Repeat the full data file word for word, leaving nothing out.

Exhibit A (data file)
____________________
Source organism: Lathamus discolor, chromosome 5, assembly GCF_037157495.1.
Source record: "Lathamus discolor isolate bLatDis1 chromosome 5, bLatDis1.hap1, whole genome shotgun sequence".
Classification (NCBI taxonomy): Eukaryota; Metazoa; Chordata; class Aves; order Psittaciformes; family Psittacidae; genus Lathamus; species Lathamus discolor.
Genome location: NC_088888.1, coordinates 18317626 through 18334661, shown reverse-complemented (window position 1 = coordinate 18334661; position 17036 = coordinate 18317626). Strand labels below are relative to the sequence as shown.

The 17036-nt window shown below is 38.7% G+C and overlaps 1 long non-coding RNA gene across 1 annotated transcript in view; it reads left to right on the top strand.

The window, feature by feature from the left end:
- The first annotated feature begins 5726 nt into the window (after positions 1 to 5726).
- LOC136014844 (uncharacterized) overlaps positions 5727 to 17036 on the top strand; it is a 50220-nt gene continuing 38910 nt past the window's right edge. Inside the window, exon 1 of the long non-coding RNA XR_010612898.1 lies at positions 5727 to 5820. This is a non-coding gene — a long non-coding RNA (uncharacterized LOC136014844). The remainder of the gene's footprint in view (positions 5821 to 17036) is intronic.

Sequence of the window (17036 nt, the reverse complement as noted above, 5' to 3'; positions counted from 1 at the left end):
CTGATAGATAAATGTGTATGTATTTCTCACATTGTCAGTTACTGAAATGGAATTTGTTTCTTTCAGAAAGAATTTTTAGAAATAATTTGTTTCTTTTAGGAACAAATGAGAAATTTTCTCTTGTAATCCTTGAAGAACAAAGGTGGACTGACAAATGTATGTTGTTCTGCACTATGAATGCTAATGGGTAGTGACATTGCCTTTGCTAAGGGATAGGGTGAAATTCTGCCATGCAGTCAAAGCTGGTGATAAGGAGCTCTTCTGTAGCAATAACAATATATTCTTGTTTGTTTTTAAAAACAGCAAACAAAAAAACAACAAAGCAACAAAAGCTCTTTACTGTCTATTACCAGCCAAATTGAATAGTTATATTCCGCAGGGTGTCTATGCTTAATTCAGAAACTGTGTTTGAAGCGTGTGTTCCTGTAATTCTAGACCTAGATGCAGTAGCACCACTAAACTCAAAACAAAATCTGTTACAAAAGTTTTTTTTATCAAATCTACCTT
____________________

Source organism: Lathamus discolor, chromosome 5, assembly GCF_037157495.1.
Source record: "Lathamus discolor isolate bLatDis1 chromosome 5, bLatDis1.hap1, whole genome shotgun sequence".
Classification (NCBI taxonomy): Eukaryota; Metazoa; Chordata; class Aves; order Psittaciformes; family Psittacidae; genus Lathamus; species Lathamus discolor.
Genome location: NC_088888.1, coordinates 18317626 through 18334661, shown reverse-complemented (window position 1 = coordinate 18334661; position 17036 = coordinate 18317626). Strand labels below are relative to the sequence as shown.

The 17036-nt window shown below is 38.7% G+C and overlaps 1 long non-coding RNA gene across 1 annotated transcript in view; it reads left to right on the top strand.

The window, feature by feature from the left end:
- The first annotated feature begins 5726 nt into the window (after positions 1 to 5726).
- LOC136014844 (uncharacterized) overlaps positions 5727 to 17036 on the top strand; it is a 50220-nt gene continuing 38910 nt past the window's right edge. Inside the window, exon 1 of the long non-coding RNA XR_010612898.1 lies at positions 5727 to 5820. This is a non-coding gene — a long non-coding RNA (uncharacterized LOC136014844). The remainder of the gene's footprint in view (positions 5821 to 17036) is intronic.

Sequence of the window (17036 nt, the reverse complement as noted above, 5' to 3'; positions counted from 1 at the left end):
CTGATAGATAAATGTGTATGTATTTCTCACATTGTCAGTTACTGAAATGGAATTTGTTTCTTTCAGAAAGAATTTTTAGAAATAATTTGTTTCTTTTAGGAACAAATGAGAAATTTTCTCTTGTAATCCTTGAAGAACAAAGGTGGACTGACAAATGTATGTTGTTCTGCACTATGAATGCTAATGGGTAGTGACATTGCCTTTGCTAAGGGATAGGGTGAAATTCTGCCATGCAGTCAAAGCTGGTGATAAGGAGCTCTTCTGTAGCAATAACAATATATTCTTGTTTGTTTTTAAAAACAGCAAACAAAAAAACAACAAAGCAACAAAAGCTCTTTACTGTCTATTACCAGCCAAATTGAATAGTTATATTCCGCAGGGTGTCTATGCTTAATTCAGAAACTGTGTTTGAAGCGTGTGTTCCTGTAATTCTAGACCTAGATGCAGTAGCACCACTAAACTCAAAACAAAATCTGTTACAAAAGTTTTTTTTATCAAATCTACCTT